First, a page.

The tax increases would hit people of virtually all incomes because the proposal would sharply cut back the $500 property tax credit that now goes largely to middle-class families.

Currently, the maximum $500 credit is available to couples earning $100,000 or less annually. Under the new proposal, only couples earning about $25,000 or less would be eligible for the full credit in the second year of the two-year budget.

A single person earning $35,000 would see the property tax credit cut back enough to increase taxes by $450 a year, or 63 percent, in the second year, said Robert Genuario, Rell's budget director. A couple earning $65,000 annually would see a tax increase of $500, or 28 percent, he said.

Statewide, residents would pay $80 million more in sales taxes a year as the 6 percent tax would be extended to a wide variety of items currently exempt, including carwashes, bicycle helmets, child car seats, airport valet parking and college textbooks.

In addition, the cigarette tax would rise by 50 cents a pack on July 1, up to $2.50 a pack.

The maximum state income tax rate would increase retroactively, to Jan. 1, for individuals earning more than $132,500 and couples earning more than $250,000. The current highest rate on the state income tax of 5 percent would increase to 6 percent for couples filing jointly who earn more than $250,000 annually.

The rate would increase to 7 percent for those earning more than $500,000 and to 7.5 percent for income above $750,000, dating back to Jan. 1. For income above $1 million, the top rate would be 7.95 percent.

Besides the proposed income tax increases, there would be a three-year, 30 percent surcharge on the corporate profits tax. Any corporation losing money would not pay the tax, lawmakers said.

The Connecticut Business and Industry Association, the state's largest business lobby, criticized the committee's action, saying that it would cause "significant job losses" in major industries, including manufacturing, bioscience and fuel cells, by limiting the value of tax credits, eliminating some sales tax exemptions and enacting the corporate surcharge.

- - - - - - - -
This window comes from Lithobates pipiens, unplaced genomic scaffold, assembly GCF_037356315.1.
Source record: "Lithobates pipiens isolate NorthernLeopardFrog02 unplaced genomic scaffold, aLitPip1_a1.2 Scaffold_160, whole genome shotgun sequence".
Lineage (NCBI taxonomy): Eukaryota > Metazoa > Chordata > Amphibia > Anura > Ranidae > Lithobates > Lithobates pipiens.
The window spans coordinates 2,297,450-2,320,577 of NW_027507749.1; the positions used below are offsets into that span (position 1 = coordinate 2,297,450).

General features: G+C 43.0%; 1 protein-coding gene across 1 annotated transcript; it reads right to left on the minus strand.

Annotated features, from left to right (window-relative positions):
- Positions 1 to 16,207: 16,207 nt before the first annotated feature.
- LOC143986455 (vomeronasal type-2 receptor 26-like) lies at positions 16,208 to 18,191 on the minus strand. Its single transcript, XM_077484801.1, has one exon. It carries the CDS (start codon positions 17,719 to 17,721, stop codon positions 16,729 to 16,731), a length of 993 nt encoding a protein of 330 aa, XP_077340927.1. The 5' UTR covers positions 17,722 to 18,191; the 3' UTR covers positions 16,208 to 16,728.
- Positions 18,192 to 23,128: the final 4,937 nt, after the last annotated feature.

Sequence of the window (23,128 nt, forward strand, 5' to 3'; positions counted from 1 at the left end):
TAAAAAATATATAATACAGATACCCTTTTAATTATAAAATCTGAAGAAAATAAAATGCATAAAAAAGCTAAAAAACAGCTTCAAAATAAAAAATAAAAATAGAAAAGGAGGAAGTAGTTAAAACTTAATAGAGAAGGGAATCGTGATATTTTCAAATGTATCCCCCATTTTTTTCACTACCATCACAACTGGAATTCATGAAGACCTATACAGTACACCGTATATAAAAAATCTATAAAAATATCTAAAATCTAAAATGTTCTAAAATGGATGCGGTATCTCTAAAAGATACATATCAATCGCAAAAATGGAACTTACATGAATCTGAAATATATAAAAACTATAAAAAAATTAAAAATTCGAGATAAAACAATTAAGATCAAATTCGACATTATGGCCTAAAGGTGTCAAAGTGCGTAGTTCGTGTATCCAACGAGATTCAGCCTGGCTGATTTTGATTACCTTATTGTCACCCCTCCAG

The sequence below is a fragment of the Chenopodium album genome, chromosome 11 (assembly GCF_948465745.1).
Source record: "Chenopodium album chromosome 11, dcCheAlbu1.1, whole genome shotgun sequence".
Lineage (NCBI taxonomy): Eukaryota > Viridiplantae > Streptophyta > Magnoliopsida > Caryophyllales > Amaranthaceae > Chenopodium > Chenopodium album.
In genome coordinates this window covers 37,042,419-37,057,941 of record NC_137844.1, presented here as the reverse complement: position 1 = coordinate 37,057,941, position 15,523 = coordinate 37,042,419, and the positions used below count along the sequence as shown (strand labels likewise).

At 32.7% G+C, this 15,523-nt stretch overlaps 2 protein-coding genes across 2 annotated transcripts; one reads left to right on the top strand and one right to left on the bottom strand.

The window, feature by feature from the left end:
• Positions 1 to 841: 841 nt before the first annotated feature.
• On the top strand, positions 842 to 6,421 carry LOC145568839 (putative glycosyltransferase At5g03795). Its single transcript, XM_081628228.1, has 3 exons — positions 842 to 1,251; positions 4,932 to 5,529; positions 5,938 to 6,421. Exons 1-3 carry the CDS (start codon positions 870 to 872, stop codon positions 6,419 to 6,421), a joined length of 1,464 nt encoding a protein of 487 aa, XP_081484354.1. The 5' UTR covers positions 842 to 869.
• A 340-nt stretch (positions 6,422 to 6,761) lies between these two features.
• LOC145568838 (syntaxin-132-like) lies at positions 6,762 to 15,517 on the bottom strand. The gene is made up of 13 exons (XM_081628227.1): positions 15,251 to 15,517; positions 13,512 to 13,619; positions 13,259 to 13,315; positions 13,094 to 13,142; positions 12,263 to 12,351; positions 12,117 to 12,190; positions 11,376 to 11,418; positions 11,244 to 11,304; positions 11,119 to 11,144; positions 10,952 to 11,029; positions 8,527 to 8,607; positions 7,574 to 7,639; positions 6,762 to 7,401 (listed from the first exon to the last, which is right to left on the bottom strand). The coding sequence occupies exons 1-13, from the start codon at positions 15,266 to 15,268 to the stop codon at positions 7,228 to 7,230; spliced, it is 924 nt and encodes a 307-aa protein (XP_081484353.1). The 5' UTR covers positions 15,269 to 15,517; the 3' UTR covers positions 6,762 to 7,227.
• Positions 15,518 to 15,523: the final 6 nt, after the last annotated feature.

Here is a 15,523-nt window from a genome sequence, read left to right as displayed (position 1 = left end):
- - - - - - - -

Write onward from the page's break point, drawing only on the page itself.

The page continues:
If made into law, the legislature's actions "would further harm Connecticut's economy, delay our recovery and cause additional job losses, particularly in the state's key growth industries," said John Rathgeber, the association's president.

The future of the Democratic package is uncertain. Fairfield County Democrats have voted against tax increases on the state's wealthiest residents in the recent past, and Thursday's package was opposed by Rep. Chris Perone of Norwalk and Sen. Andrew McDonald of Stamford. Sen. Bob Duff of Norwalk and Rep. Linda Schofield of Simsbury were among the Democrats who voted against the budget in the appropriations committee.

As for spending, the Democrats left Medicaid benefits for individuals largely intact, rejecting Rell's proposals to eliminate Medicaid coverage for non-emergency adult dental care and health coverage for recent immigrants.

To offset some of those costs, the proposal identifies ways to save money, such as enhancing enforcement of certain rules, reviewing spending on dental care, cutting nursing home administrative costs and seeking more federal funds. The Democrats anticipate saving $54 million by allowing some people who receive medication through the state-funded ConnPACE program to receive drugs, instead, under the federal Medicare Part D program.

The Democrats followed Rell's lead on a major cut in nursing home funding, eliminating an increase that nursing homes were supposed to get by law, for a $290.7 million savings over two years. That proposal has been criticized by the nursing home industry.

Democrats called for immediate talks with Rell's administration, but it was unclear how much could be accomplished next week because many lawmakers are away from the Capitol with the observances of Holy Thursday, Passover, Good Friday and Easter.

Reprinted with permission of the Hartford Courant. To view other stories on this topic, search the Hartford Courant Archives at http://www.courant.com/archives.